[Skip to Content]
Access to paid content on this site is currently suspended due to excessive activity being detected from your IP address 50.16.107.222. Please contact the publisher to request reinstatement.
[Skip to Content Landing]
Article
July 13, 1994

Is There a Case for an International Medical Scientific Press Council?

Author Affiliations

From the Medical Statistics Laboratory, Imperial Cancer Research Fund, London (Mr Altman), and the Cochrane Centre, National Health Service Research and Development Programme, Oxford (Drs Chalmers and Herxheimer), England.

JAMA. 1994;272(2):166-167. doi:10.1001/jama.1994.03520020092027
Abstract

Serious abuse of editorial power is rarely publicized, but evidence that it occurs is accumulating. Authors who believe that they have been dealt with unfairly have little possibility of a hearing of their complaint, and cases cannot easily be publicized because of fears of legal action. We describe briefly three cases in which the alleged misdeeds indicate that there were legitimate questions that needed answers. In the first case, an editor republished a previously published article without the authors' permission (but stated the opposite), attacked it in an accompanying editorial, and then denied the authors the right of reply. The other cases concerned a commissioned review article that was plagiarized and an editor with an undisclosed vested interest. An appeal process is needed for authors who think that they are victims of editorial abuse of power. We suggest that the International Committee of Medical Journal Editors turn its attention to editorial misconduct and explore possible procedures for allowing authors' grievances to be heard and for possible sanctions if complaints are upheld. An International Medical Scientific Press Council might be established to produce a code of conduct for editors and a corresponding taxonomy of inappropriate editorial behavior.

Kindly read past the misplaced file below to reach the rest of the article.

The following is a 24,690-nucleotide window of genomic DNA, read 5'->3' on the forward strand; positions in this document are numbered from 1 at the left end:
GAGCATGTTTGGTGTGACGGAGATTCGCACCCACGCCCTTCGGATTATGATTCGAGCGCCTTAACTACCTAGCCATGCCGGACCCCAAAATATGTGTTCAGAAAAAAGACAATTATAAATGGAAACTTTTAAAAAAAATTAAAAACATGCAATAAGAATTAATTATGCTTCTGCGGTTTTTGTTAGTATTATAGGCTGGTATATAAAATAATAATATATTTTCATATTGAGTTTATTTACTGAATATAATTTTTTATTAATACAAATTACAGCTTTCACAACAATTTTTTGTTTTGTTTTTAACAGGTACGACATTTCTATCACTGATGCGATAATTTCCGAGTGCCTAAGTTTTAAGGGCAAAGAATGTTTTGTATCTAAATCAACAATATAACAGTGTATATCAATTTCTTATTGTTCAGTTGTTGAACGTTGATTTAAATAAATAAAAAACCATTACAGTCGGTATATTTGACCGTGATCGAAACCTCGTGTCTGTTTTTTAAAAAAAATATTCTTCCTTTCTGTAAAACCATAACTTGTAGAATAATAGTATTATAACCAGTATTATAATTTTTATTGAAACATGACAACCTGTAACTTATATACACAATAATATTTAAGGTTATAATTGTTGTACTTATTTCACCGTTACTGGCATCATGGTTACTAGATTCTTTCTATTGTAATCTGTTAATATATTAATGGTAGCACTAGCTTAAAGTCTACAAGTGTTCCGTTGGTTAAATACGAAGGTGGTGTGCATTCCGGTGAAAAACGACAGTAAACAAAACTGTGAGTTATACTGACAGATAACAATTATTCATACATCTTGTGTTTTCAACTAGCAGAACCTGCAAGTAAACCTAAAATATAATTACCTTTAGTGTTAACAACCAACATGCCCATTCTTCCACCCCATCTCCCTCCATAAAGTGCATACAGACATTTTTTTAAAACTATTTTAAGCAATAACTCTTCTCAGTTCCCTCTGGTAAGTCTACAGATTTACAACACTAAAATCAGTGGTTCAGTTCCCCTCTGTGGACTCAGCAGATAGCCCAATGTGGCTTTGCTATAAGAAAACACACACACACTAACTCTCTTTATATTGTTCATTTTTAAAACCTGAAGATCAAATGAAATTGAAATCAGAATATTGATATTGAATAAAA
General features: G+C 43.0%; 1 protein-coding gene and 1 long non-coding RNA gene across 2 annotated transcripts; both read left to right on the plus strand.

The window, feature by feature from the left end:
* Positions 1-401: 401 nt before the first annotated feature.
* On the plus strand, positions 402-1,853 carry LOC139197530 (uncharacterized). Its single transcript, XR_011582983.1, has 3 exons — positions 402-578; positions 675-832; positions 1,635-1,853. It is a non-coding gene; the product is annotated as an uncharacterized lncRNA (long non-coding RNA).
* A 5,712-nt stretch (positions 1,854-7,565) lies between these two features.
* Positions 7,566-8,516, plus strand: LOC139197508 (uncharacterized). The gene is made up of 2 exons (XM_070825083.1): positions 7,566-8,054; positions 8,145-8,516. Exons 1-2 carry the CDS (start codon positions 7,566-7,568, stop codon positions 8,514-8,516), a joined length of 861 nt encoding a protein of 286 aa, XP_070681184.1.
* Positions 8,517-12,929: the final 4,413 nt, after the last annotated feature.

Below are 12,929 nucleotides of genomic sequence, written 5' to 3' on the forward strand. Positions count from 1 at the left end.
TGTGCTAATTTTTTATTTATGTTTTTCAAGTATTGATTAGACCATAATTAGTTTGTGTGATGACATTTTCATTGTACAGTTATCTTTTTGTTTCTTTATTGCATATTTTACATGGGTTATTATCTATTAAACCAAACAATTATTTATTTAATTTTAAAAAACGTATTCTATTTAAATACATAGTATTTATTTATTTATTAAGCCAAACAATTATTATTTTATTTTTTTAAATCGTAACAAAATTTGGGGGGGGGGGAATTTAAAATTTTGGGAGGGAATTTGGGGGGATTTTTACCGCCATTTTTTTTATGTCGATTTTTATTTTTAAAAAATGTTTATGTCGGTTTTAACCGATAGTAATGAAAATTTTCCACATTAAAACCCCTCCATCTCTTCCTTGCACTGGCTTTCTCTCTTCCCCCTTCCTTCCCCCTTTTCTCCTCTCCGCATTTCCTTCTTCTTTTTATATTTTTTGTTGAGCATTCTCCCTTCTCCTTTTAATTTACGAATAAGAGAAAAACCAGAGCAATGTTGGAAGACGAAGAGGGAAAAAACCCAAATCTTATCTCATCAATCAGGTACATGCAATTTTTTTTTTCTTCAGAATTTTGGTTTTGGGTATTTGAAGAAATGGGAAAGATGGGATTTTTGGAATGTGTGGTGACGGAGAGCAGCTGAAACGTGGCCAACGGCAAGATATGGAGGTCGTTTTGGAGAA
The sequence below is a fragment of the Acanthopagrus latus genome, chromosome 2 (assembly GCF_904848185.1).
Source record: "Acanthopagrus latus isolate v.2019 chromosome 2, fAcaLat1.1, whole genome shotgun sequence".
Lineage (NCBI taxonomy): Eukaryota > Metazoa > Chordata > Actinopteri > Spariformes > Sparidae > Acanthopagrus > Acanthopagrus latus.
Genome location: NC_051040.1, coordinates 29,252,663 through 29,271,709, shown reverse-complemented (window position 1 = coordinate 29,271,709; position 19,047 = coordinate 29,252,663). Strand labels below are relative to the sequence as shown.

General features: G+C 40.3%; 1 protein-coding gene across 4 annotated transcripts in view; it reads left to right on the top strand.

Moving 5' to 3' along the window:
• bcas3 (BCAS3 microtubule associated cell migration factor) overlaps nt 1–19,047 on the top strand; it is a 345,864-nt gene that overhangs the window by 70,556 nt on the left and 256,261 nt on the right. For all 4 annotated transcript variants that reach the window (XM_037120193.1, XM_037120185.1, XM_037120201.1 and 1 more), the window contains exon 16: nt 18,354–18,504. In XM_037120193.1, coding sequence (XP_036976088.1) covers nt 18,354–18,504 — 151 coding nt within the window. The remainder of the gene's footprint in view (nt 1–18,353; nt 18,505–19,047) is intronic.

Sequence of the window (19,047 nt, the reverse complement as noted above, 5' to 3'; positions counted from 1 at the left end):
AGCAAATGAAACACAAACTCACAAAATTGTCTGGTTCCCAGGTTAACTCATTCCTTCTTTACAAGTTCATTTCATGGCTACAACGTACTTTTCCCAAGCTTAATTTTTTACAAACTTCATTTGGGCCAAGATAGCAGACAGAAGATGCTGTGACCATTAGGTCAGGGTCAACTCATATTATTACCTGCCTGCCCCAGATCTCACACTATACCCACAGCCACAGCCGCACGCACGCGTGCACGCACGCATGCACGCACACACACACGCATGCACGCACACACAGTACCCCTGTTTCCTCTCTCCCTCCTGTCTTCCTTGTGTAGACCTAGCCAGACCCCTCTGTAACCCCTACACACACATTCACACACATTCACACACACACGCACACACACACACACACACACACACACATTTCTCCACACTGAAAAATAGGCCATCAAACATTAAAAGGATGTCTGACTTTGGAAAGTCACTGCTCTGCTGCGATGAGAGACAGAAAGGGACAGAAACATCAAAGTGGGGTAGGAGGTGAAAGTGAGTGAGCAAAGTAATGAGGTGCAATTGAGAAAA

(JAMA. 1994;272:166-167)

×